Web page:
On Sunday night, 7 Nisan/March 17, Hakhel presented a pre-Pesach program at Agudath Israel Bais Binyamin in Flatbush. The speakers were, shlita, Harav Yisroel Belsky, Rosh Yeshivah of Torah Vodaath, and Harav Moshe Tuvia Lieff, Rav of the host kehillah.
Harav Belsky in his shiur, discussed various she’eilos. Regarding whether matzos and products from Eretz Yisrael are preferable since they involve more mitzvos (terumos, maasros, etc.) the Rosh Yeshivah replied that while halachah does not comment on this, the question reflects “a wonderful hergesh (feeling)” on the part of the questioner. One should work on oneself to feel chavivus hamitzvos — that mitzvos are precious to him.
Regarding which vegetables are preferable for maror, he noted that Chazal’s first choice is chazeres — lettuce; the age-old practice is to use Romaine lettuce.
A common misconception some people have regarding mechiras chametz is that it functions as an alternative to a bedikah and biur and bittul of the chametz (preceded by a thorough house-cleaning). The mechirah — performed in addition — is a necessary accommodation for many for whom it is a hardship to dispose of all their chametz — especially those who own kosher food businesses.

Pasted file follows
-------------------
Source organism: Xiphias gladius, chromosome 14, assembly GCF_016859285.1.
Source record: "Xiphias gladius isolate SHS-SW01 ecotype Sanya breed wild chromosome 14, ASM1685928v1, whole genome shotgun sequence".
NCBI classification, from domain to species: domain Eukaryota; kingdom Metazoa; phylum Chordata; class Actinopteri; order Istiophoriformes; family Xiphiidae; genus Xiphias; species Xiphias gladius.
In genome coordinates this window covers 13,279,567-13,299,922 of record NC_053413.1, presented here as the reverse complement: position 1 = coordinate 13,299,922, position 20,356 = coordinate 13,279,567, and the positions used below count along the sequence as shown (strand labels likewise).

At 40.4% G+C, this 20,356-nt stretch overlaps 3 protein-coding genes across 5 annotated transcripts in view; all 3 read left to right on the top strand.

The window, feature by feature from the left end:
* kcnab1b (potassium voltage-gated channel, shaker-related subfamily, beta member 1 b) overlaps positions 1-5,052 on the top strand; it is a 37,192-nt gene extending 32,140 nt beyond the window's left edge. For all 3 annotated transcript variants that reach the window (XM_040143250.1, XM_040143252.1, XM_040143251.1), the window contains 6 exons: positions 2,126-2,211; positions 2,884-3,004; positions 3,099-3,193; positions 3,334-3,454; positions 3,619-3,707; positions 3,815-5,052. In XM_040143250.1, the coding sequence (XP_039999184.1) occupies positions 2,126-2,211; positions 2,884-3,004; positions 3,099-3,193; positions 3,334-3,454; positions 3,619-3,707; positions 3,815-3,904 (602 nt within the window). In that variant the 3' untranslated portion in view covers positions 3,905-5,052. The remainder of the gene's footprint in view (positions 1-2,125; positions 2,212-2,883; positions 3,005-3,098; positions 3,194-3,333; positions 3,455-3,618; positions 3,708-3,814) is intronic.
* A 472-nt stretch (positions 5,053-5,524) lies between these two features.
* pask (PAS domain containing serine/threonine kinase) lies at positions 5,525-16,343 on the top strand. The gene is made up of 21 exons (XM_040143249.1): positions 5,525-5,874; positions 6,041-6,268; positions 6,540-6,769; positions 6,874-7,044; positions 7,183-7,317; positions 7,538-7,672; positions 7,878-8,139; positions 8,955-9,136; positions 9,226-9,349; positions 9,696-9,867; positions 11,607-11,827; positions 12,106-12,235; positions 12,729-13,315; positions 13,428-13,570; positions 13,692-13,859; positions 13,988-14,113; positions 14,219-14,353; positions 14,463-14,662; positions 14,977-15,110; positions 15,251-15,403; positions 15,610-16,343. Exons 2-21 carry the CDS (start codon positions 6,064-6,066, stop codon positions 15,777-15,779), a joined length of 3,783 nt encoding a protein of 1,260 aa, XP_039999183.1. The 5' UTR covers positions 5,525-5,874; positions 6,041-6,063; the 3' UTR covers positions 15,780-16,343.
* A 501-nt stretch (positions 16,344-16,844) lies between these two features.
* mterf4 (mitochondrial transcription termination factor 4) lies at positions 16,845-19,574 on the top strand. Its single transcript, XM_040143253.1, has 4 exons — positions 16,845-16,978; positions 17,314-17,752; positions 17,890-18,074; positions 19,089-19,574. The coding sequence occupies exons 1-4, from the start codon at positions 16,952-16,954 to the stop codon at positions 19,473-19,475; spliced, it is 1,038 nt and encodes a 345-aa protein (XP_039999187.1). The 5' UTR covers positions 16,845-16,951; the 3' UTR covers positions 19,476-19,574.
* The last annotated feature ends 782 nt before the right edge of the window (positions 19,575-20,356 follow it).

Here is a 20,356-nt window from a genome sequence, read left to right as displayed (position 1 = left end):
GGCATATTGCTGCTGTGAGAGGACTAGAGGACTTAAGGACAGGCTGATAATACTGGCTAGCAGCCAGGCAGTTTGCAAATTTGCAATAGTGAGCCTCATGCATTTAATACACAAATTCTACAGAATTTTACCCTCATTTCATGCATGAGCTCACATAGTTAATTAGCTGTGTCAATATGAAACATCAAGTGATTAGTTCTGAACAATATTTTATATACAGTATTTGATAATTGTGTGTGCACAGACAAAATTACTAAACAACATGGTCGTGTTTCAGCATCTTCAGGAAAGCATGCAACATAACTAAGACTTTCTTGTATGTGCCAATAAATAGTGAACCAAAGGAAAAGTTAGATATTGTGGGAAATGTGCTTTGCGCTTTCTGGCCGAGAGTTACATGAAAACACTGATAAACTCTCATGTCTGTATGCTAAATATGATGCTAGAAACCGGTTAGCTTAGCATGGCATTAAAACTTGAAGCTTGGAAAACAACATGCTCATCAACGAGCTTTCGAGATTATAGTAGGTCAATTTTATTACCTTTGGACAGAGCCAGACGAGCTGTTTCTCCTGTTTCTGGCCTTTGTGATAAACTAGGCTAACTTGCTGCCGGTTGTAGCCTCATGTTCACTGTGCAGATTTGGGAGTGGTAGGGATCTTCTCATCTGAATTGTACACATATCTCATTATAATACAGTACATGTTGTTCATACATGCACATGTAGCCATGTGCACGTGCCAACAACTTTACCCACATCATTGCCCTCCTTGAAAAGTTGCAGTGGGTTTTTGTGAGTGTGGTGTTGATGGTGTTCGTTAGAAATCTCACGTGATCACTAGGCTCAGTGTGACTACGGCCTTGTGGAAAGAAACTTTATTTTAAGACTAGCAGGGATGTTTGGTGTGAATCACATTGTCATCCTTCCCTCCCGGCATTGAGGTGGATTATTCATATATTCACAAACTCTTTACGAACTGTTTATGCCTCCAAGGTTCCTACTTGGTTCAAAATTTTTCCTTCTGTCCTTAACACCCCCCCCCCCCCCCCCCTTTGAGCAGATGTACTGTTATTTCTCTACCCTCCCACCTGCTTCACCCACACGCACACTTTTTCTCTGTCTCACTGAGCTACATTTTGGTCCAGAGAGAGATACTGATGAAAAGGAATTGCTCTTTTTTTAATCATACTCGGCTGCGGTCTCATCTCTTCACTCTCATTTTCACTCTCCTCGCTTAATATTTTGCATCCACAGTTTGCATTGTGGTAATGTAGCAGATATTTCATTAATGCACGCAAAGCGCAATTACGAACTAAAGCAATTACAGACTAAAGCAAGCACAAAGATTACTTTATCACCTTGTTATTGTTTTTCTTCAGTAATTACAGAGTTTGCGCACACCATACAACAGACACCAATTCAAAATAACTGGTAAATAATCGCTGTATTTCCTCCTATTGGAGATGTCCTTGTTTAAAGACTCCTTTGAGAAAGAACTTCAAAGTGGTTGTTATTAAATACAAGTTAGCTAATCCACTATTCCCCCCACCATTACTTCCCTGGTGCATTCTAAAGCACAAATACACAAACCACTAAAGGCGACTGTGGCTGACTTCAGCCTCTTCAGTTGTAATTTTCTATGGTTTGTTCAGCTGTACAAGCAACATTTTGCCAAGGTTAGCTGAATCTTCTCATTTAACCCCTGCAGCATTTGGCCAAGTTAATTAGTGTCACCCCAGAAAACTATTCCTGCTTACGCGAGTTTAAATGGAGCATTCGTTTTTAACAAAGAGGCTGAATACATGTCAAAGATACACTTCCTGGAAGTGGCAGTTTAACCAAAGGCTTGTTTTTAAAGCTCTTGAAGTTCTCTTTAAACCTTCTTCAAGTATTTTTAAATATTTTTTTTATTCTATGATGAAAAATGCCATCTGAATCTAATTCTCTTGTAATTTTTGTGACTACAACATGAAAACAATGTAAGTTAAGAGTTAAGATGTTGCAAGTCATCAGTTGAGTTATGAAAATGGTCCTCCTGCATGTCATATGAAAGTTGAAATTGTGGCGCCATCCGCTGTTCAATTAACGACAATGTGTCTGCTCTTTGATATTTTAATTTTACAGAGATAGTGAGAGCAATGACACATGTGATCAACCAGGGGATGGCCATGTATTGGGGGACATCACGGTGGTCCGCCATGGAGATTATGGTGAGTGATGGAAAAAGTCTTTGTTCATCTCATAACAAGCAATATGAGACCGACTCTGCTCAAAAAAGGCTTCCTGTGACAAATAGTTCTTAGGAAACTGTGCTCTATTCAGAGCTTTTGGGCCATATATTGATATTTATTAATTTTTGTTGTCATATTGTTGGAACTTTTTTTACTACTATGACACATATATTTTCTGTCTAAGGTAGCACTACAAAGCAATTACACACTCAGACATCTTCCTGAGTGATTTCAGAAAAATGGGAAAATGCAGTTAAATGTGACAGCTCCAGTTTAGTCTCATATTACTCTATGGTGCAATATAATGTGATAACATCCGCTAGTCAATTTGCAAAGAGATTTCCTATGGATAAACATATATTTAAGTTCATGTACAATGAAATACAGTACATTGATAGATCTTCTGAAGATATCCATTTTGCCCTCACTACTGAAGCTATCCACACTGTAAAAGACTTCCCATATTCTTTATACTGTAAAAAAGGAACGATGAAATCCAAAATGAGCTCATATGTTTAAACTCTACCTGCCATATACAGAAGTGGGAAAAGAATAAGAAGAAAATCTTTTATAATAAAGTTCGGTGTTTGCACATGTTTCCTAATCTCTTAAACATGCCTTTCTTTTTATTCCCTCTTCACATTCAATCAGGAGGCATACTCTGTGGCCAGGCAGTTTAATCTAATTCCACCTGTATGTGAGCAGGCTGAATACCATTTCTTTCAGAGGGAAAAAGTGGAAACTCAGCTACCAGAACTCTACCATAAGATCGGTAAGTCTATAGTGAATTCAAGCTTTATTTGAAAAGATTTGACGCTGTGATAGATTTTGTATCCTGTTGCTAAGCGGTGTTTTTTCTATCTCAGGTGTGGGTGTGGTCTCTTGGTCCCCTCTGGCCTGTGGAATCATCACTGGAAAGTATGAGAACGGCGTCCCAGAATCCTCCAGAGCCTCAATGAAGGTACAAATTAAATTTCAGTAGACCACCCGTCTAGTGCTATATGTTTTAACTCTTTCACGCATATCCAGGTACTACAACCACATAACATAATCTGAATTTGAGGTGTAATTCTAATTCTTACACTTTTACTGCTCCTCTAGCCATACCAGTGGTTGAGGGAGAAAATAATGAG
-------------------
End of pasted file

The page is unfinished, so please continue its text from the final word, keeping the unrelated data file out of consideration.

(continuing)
Regarding kashering, the Rosh Yeshivah said that while today, most people have sets of plates, cutlery and other items exclusively for Pesach, in previous generations few people could afford them and it was common to kasher the year-round set for Pesach use. The present-day reality is a birkas Hashem we need to ponder.
Harav Lieff noted that in Chad Gadya recited at the end of the Seder, various antagonists — the kid, the goat, the dog, etc. — come along and strike the preceding one, and in this regard the Chasam Sofer would relate a story that illustrates the evil of machlokes.
At the Seder the participants have their preferences and minhagim — whether or not to eat the afikoman before midnight, more or fewer divrei Torah, etc. — and there exists the possibility for discord. Seder night is an uplifting time during which we strive to recreate Yetzias Mitzrayim and the achdus of Klal Yisrael.
Chazal tell us “b’chol dor vador — in every generation one is obligated to regard oneself as if he himself had left Egypt.” The avodah of Leil Pesach is to relate the story of Yetzias Mitzrayim leading one to feel like a slave freed from bondage. The Avudraham and Chida explain that we utilize speech — the Haggadah narrative — to awaken this imagery. The more that we speak about it, the more vivid is this visualization.
The Rambam’s approach (Hilchos Chametz U’matzah 7:6–7) calls for acting as if one is free. One must project an image of freedom, which is accomplished at the Seder through royal conduct such as reclining and drinking arbaah kosos. This fundamental concept provides a lesson for our comportment all year long. “The night of the Seder we instruct our children that we are royal family … for the entire year,” stated Harav Lieff.
Both speakers discussed many other inyanim of the upcoming Yom Tov.